More than two-thirds of U.S. service members offered the COVID-19 vaccine have opted to receive it -- but the high rate of troops turning it down has lawmakers voicing grave concerns.
Speaking before the House Armed Services Committee on Wednesday, Defense officials, including Air Force Maj. Gens. Jeff Taliaferro, vice director for operations on the Joint Chiefs, and Steven Nordhaus, director of operations with the National Guard Bureau, said the vaccine acceptance rate for troops is, on average, between 66% and 70%.
Taliaferro added that the rate "varies by different groups," but vaccine refusal has not affected deployability because the military has adapted to working in a pandemic environment.
"The services and the combatant commands have worked very hard over the last year to make sure we can operate in a COVID environment well before the vaccines were available," he said during testimony. "The addition of the vaccine should make us more capable."
According to Taliaferro, the Defense Department has distributed 506,000 shots, including 147,000 second doses to service members.
Taliaferro did not provide reasons why one-third of U.S. service members offered the vaccine -- mainly those in high-risk jobs such as health care, security personnel, those in positions vital to national security and those about to deploy -- declined it.
He added that getting vaccinated "is the right thing to do" and leaders need to be involved in promoting its benefits.
"It's clearly safe for service members, and we need to continue to educate our force and help them understand the benefits," Taliaferro said.
Since the beginning of the pandemic, 150,910 U.S. service members have tested positive for COVID-19; 21 have died.
The National Guard Bureau, which saw members deploy to assist with COVID-19 testing and vaccinations and responded to natural disasters, domestic upheaval and riots in the past year, has had 19,422 cases.
In light of the infections and their impact on training, Rep. Trent Kelly, R-Miss., a major general in the Army National Guard, said a voluntary vaccination approach "just doesn't make sense if we are saying the vaccine is safe."
He proposed drafting legislation that would allow the vaccine to be mandated while in an emergency use authorization.
"Do you think it would be helpful if we change that in Congress, so that [it] can be -- may be, not shall be -- mandatory to service members?" Kelly asked.
DoD officials said discussions on the proposal would need to be conducted between the Pentagon, the Centers for Disease Control and Prevention, and Congress.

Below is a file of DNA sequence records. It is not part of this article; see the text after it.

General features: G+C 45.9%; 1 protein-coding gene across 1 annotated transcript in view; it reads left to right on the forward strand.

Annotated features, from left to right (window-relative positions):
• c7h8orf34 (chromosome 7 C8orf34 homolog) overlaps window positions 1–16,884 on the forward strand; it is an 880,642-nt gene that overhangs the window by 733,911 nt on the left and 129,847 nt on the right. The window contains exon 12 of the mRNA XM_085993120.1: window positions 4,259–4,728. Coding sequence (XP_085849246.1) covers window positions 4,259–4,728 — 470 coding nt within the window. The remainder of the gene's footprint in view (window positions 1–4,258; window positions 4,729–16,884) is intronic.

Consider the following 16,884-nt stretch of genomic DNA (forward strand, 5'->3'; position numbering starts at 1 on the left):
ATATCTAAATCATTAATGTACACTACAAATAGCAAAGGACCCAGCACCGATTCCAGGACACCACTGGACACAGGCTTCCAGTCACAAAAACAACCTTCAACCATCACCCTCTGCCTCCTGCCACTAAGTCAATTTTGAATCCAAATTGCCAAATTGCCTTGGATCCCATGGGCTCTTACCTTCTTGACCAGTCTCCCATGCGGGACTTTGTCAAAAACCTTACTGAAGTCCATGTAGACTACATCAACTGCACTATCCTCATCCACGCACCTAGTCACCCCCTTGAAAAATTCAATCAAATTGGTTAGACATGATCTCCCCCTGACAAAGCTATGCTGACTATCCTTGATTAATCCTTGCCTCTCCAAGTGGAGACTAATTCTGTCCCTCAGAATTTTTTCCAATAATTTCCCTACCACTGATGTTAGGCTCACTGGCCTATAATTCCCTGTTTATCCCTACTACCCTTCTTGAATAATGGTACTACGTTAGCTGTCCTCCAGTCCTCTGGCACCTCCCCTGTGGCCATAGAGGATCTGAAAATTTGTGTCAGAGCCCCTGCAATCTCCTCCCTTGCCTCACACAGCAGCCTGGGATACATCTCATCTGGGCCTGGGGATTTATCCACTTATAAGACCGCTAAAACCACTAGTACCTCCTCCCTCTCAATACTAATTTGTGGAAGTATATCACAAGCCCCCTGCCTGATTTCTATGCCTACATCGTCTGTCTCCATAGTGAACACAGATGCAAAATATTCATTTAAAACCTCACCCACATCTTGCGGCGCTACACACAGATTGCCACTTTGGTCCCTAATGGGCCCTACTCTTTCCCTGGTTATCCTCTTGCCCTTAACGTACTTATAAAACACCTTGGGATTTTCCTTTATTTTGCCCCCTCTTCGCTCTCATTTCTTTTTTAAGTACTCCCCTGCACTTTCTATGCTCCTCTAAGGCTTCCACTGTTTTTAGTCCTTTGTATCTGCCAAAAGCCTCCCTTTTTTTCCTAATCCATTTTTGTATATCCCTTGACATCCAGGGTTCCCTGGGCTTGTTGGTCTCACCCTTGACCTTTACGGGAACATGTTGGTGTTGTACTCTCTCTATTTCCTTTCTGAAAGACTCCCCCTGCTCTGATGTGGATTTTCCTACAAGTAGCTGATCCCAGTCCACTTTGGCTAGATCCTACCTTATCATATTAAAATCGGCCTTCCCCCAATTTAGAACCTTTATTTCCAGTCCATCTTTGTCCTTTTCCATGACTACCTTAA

They said they would provide Congress with a copy of the legal authority they have interpreted to mean the vaccine must be taken voluntarily while it is being distributed under a Food and Drug Administration emergency use authorization.
Rep. Mark Green, R-Tenn., a retired Army flight surgeon who served in Afghanistan and Iraq, objected to Kelly's proposal, saying that "full-blown research" needed to be done before "we saddled our warriors with an experimental medication."
"Legislation was passed to prevent the use of any experimental medication on an active-duty soldier. ... I think it's a bad idea to change it," Green said.
Members of Congress also voiced concern over the impact of the pandemic and vaccine hesitancy on readiness, citing nearly year-long reductions or cancellations of training and exercises. Taliaferro said 99 military exercises were canceled because of COVID-19 and 37 were postponed.
"We've seen, obviously, COVID-19 outbreaks disrupt operations, especially Navy deployments," said Rep. Jim Langevin, D-R.I. "Do service members have the right to refuse to get vaccinated? It obviously impacts readiness."
"How long is it going to take us to make [lost training time] up? And what's the impact on the operations tempo?" Green asked.
Taliaferro said the services would never be able to make up for the loss of large force training exercises but added that readiness has "stayed within historic norms."
"Smaller formations have allowed the services to maintain their basic proficiency and currency and combat readiness," he said.
Defense Department officials have said that the COVID-19 vaccine will remain voluntary while it's under emergency use authorization. That designation is expected to last up to two years while the FDA assesses the vaccination's efficacy and side effects.
Last week, Vice Adm. Andrew Lewis, U.S. Second Fleet commander, discussed vaccine acceptance with reporters as the Dwight D. Eisenhower Carrier Strike Group geared up for a pre-deployment vaccine clinic. According to Lewis, 80% of the crew voiced intentions to get the COVID-19 vaccine.
He said the service will mandate the vaccine as soon as possible.
“We cannot make it mandatory yet," Lewis said. "I can tell you we're probably going to make it mandatory as soon as we can, just like we do with the flu vaccine."